|Approach to costs
Solicitors at Humphreys & Co. always aim to approach
legal work in a financially-disciplined way. We offer
competitive rates. Our charging approach is both transparent
and geared to the options open to our clients. Our
solicitors generally charge by reference to time spent but
we can often agree fixed fees for specific work or in some
cases risk-adjusted funding structures.
Send us a summary of your circumstances and objectives for a quick response.
Partnership - agriculture, fisheries and food
Farms: Farmers: Farming Partnerships: Foot and Mouth: Compensation: Partnerships: Livestock: Dairy Herds: Sheep: Capital Payments: Profits: Dissolution: Partnership Act 1890.
Compensation monies received by a partnership as a result of a cull of livestock represented a capital payment to be divided equally between the partners subject to an indemnity to the defendant to represent the costs he incurred in keeping the livestock alive between the date of the dissolution of the partnership until the cull.
(1) Greta Emerson (Executrix of the estate of James Henry Emerson, Deceased) (2) Harry Emerson v Thomas Matthew Emerson (Deceased) (2004).
The defendant (T) appealed the decision of HH Judge Behrens in proceedings to determine the distribution of assets following the dissolution of a partnership. T was in a farming partnership with his brother (H). The partnership business comprised two farms and livestock. H died in August 1998 the effect of which was to dissolve the partnership under s.33(1) Partnership Act 1890. However, T continued the farming business, in particular, he carried on the livestock enterprise. In April 2001 the livestock was culled under the policy adopted to contain foot and mouth disease and in due course T received £119,000 compensation. These proceedings were commenced by those acting for the estate of H seeking to determine how the compensation was to be divided out of the dissolved partnership. The judge asked himself whether the compensation monies were profits made since the dissolution of the partnership for the purposes of s.42(1) of the Act, and would fall to be determined at the court's discretion, or whether they represented a capital payment to be shared equally between T & H. The judge concluded that the monies represented a capital payment. On appeal T argued that the compensation monies fell to be determined under s.42(1) of the Act and were therefore at the discretion of the court. In the alternative, T argued that if the monies did represent a capital payment, then he was at least entitled to recover expenses he had incurred in the course of keeping the partnership enterprise going.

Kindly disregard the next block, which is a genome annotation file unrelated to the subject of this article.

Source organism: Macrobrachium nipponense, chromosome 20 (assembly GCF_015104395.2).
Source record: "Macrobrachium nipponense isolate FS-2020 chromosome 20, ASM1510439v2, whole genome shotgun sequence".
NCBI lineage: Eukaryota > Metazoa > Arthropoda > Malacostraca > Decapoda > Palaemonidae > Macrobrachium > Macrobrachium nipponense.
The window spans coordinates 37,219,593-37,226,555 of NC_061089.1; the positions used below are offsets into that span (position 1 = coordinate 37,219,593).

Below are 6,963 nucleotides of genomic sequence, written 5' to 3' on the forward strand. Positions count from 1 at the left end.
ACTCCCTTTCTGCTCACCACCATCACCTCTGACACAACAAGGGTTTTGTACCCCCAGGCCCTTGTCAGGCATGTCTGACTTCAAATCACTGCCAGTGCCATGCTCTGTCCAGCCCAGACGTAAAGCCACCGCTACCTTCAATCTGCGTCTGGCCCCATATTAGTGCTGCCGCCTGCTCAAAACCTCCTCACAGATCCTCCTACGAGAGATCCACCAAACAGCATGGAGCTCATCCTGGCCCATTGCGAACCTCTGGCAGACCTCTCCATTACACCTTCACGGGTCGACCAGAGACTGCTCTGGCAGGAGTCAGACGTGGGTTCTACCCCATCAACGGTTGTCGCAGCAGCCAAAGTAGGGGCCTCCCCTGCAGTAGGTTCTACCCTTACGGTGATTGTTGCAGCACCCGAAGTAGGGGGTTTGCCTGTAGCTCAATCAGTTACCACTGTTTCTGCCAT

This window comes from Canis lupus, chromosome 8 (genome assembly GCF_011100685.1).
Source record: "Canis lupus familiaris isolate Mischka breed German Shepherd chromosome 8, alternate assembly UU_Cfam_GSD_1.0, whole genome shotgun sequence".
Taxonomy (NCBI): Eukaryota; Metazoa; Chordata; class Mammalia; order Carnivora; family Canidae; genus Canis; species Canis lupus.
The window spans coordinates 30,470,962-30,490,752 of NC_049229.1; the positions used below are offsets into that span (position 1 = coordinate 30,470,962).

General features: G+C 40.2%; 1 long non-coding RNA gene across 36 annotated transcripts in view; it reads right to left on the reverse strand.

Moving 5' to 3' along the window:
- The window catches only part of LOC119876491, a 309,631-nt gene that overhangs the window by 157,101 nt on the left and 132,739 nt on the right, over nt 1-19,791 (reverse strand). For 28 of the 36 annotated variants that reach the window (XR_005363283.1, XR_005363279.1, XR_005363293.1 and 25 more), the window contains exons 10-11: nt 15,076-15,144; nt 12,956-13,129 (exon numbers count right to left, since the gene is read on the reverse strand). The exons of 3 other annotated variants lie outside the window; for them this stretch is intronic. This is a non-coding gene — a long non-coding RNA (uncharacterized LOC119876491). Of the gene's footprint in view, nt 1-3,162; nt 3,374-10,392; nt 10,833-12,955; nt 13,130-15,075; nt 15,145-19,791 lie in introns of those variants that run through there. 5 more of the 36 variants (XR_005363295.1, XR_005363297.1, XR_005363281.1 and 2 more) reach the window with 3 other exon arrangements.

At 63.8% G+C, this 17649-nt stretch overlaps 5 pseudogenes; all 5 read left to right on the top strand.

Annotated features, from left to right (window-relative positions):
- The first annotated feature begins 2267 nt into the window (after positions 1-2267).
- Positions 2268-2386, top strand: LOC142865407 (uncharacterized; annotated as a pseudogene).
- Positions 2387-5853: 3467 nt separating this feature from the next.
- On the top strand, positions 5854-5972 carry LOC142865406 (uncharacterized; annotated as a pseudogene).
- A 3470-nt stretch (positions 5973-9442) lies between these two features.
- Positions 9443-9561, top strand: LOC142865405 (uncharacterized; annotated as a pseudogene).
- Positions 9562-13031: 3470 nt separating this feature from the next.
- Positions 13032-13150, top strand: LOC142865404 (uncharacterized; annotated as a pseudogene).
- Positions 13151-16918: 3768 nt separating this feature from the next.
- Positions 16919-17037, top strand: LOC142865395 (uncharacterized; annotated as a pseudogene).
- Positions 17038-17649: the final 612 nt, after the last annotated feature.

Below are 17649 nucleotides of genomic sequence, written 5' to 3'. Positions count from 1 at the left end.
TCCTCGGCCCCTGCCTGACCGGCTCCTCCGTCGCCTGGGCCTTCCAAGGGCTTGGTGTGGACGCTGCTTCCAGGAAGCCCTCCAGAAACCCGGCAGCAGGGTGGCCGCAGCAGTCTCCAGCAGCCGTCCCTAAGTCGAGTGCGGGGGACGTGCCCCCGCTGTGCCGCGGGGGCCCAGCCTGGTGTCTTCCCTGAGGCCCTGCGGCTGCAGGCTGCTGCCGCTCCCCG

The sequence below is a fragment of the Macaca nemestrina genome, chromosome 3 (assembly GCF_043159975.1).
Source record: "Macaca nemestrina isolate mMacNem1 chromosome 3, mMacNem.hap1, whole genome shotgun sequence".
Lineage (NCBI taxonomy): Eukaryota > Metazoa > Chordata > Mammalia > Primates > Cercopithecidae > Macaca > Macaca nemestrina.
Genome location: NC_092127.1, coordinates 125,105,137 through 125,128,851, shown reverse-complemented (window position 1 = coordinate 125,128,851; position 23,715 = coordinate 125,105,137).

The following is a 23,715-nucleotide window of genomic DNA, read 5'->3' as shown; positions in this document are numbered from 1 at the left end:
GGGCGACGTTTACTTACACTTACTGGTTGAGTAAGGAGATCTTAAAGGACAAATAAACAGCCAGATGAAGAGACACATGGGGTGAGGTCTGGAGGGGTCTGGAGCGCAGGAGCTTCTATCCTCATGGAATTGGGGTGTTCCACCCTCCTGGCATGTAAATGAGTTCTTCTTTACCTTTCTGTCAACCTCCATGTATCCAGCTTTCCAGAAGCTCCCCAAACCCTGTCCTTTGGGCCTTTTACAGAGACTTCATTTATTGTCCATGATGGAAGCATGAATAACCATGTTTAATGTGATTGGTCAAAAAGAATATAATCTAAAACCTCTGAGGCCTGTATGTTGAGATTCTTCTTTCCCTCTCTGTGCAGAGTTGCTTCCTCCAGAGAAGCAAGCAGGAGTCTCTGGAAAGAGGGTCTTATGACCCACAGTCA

HELD: The judge was correct to conclude that the compensation monies represented a capital payment to the partnership. He was plainly correct that s.42(1) had no application. The compensation was an amount greater than the value of the livestock at the date of dissolution of the partnership and accordingly the excess was to be treated as a profit for the purposes of s.24(1) of the Act (see Popat v Shonchhatra (1997) 1 WLR 1367). Accordingly, what had to be determined was whether T was entitled to recompense by way of indemnity for costs incurred by him for keeping the livestock alive between the date of dissolution of the partnership until the date of the cull. It was clear from Carver v Duncan (1985) 2 WLR 1010 that T was entitled to be indemnified in that regard.
Lawtel: 9th February 2004
We take instructions from UK & international clients. Our independent lawyers are available by email, telephone & fax. With central Bristol offices we are just 90 minutes from London by road or rail and 15 minutes from Bristol International Airport. We can travel to meetings if required.
We are an independent professional law firm here, not a legal factory turning out mass-produced products. In our experience, determined case-handling is more likely to produce effective results.
Solicitors at Humphreys & Co. look to input not only
careful legal work and precision but also the determination
to keep matters moving. They aim to work in clients' real
interests with energy and pragmatism.
Solicitors at Humphreys & Co. always try to open up the
legal process by giving advice and explaining options to
clients in a concise and straightforward way, identifying
clear courses of action whatever the technical or legal
complexities of the subject.